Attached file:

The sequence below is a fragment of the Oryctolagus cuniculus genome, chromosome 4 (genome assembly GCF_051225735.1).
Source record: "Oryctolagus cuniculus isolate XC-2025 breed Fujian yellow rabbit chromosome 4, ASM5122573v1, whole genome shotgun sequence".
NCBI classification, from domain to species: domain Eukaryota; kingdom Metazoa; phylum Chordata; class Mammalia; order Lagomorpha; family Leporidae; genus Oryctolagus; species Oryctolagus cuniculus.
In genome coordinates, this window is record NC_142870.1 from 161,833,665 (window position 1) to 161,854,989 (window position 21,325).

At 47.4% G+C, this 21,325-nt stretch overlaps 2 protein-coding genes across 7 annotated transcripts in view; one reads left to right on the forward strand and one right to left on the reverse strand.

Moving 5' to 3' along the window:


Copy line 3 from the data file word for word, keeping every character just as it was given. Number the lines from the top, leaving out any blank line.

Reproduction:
NCBI classification, from domain to species: domain Eukaryota; kingdom Metazoa; phylum Chordata; class Mammalia; order Lagomorpha; family Leporidae; genus Oryctolagus; species Oryctolagus cuniculus.